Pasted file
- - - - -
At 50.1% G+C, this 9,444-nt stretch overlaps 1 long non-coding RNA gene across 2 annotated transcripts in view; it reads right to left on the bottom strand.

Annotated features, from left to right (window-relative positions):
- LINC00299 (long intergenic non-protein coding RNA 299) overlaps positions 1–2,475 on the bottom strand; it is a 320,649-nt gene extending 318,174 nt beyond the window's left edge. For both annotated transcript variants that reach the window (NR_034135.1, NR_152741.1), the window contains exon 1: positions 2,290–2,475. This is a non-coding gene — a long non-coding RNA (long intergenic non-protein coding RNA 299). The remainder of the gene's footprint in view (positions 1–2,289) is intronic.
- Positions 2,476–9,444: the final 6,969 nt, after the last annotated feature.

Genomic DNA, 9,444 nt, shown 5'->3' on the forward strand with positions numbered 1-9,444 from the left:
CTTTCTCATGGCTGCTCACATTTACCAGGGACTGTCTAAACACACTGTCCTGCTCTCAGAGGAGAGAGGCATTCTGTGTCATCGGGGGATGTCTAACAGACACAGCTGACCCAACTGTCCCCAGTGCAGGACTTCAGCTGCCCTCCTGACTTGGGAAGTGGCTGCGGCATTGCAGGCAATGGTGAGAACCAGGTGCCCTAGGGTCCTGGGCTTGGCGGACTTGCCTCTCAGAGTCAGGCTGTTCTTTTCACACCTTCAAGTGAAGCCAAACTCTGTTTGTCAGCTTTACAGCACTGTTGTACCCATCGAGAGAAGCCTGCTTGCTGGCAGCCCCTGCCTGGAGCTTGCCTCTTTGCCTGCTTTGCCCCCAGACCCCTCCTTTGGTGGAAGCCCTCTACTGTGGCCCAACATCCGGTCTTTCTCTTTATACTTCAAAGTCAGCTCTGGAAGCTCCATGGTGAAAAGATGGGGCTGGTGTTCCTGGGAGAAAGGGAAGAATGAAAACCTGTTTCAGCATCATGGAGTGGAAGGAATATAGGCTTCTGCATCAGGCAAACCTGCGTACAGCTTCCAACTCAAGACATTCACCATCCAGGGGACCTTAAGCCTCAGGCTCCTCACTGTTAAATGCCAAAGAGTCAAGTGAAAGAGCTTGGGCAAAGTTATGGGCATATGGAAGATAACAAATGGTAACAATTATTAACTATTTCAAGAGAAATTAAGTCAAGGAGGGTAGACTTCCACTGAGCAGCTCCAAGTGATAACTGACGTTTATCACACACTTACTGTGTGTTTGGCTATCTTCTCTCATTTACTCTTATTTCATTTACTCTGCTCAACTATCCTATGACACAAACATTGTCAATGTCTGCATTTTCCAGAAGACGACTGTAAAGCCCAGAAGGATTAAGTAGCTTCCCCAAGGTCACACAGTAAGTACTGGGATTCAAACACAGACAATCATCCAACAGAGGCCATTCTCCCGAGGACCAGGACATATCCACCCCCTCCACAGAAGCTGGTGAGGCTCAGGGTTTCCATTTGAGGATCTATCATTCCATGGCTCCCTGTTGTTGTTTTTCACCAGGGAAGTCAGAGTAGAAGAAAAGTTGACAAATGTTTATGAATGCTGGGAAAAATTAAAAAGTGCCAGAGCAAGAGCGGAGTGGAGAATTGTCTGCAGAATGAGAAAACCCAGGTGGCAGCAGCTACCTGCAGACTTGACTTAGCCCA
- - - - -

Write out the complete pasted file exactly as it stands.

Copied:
At 50.1% G+C, this 9,444-nt stretch overlaps 1 long non-coding RNA gene across 2 annotated transcripts in view; it reads right to left on the bottom strand.

Annotated features, from left to right (window-relative positions):
- LINC00299 (long intergenic non-protein coding RNA 299) overlaps positions 1–2,475 on the bottom strand; it is a 320,649-nt gene extending 318,174 nt beyond the window's left edge. For both annotated transcript variants that reach the window (NR_034135.1, NR_152741.1), the window contains exon 1: positions 2,290–2,475. This is a non-coding gene — a long non-coding RNA (long intergenic non-protein coding RNA 299). The remainder of the gene's footprint in view (positions 1–2,289) is intronic.
- Positions 2,476–9,444: the final 6,969 nt, after the last annotated feature.

Genomic DNA, 9,444 nt, shown 5'->3' on the forward strand with positions numbered 1-9,444 from the left:
CTTTCTCATGGCTGCTCACATTTACCAGGGACTGTCTAAACACACTGTCCTGCTCTCAGAGGAGAGAGGCATTCTGTGTCATCGGGGGATGTCTAACAGACACAGCTGACCCAACTGTCCCCAGTGCAGGACTTCAGCTGCCCTCCTGACTTGGGAAGTGGCTGCGGCATTGCAGGCAATGGTGAGAACCAGGTGCCCTAGGGTCCTGGGCTTGGCGGACTTGCCTCTCAGAGTCAGGCTGTTCTTTTCACACCTTCAAGTGAAGCCAAACTCTGTTTGTCAGCTTTACAGCACTGTTGTACCCATCGAGAGAAGCCTGCTTGCTGGCAGCCCCTGCCTGGAGCTTGCCTCTTTGCCTGCTTTGCCCCCAGACCCCTCCTTTGGTGGAAGCCCTCTACTGTGGCCCAACATCCGGTCTTTCTCTTTATACTTCAAAGTCAGCTCTGGAAGCTCCATGGTGAAAAGATGGGGCTGGTGTTCCTGGGAGAAAGGGAAGAATGAAAACCTGTTTCAGCATCATGGAGTGGAAGGAATATAGGCTTCTGCATCAGGCAAACCTGCGTACAGCTTCCAACTCAAGACATTCACCATCCAGGGGACCTTAAGCCTCAGGCTCCTCACTGTTAAATGCCAAAGAGTCAAGTGAAAGAGCTTGGGCAAAGTTATGGGCATATGGAAGATAACAAATGGTAACAATTATTAACTATTTCAAGAGAAATTAAGTCAAGGAGGGTAGACTTCCACTGAGCAGCTCCAAGTGATAACTGACGTTTATCACACACTTACTGTGTGTTTGGCTATCTTCTCTCATTTACTCTTATTTCATTTACTCTGCTCAACTATCCTATGACACAAACATTGTCAATGTCTGCATTTTCCAGAAGACGACTGTAAAGCCCAGAAGGATTAAGTAGCTTCCCCAAGGTCACACAGTAAGTACTGGGATTCAAACACAGACAATCATCCAACAGAGGCCATTCTCCCGAGGACCAGGACATATCCACCCCCTCCACAGAAGCTGGTGAGGCTCAGGGTTTCCATTTGAGGATCTATCATTCCATGGCTCCCTGTTGTTGTTTTTCACCAGGGAAGTCAGAGTAGAAGAAAAGTTGACAAATGTTTATGAATGCTGGGAAAAATTAAAAAGTGCCAGAGCAAGAGCGGAGTGGAGAATTGTCTGCAGAATGAGAAAACCCAGGTGGCAGCAGCTACCTGCAGACTTGACTTAGCCCA